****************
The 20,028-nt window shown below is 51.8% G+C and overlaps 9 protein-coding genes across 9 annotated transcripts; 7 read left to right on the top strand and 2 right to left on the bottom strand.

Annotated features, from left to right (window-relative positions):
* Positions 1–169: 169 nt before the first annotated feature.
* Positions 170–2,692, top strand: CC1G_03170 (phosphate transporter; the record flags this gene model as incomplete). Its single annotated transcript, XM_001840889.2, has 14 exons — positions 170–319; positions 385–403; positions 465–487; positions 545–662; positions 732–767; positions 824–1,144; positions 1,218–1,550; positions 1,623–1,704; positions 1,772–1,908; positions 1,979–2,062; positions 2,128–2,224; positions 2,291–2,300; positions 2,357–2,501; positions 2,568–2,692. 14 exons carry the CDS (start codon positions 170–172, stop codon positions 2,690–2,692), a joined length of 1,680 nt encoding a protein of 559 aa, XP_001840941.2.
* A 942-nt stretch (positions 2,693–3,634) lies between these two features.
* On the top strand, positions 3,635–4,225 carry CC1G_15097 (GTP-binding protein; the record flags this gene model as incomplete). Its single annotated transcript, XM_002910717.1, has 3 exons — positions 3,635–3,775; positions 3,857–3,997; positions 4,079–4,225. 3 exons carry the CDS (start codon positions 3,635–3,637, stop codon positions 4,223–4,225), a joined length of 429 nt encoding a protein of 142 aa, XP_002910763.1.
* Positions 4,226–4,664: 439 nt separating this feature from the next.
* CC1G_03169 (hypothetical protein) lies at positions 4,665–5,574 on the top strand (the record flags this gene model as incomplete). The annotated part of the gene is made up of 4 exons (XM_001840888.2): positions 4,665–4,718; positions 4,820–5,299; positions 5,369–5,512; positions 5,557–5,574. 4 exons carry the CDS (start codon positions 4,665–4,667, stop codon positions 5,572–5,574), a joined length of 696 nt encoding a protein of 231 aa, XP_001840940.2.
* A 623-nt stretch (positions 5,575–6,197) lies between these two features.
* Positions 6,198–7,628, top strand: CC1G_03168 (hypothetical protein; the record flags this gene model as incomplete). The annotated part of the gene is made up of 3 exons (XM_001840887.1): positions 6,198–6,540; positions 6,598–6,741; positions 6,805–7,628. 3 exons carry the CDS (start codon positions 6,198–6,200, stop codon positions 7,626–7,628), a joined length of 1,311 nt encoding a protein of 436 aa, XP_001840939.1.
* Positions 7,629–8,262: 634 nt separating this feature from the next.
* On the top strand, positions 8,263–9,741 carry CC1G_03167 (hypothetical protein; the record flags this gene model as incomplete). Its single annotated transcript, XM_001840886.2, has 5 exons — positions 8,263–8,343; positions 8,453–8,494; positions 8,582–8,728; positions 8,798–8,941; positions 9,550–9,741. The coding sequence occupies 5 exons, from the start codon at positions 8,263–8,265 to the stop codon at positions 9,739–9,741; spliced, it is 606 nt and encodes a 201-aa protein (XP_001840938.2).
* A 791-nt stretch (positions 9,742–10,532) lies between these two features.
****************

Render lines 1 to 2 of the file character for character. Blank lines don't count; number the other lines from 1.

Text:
The 20,028-nt window shown below is 51.8% G+C and overlaps 9 protein-coding genes across 9 annotated transcripts; 7 read left to right on the top strand and 2 right to left on the bottom strand.

Annotated features, from left to right (window-relative positions):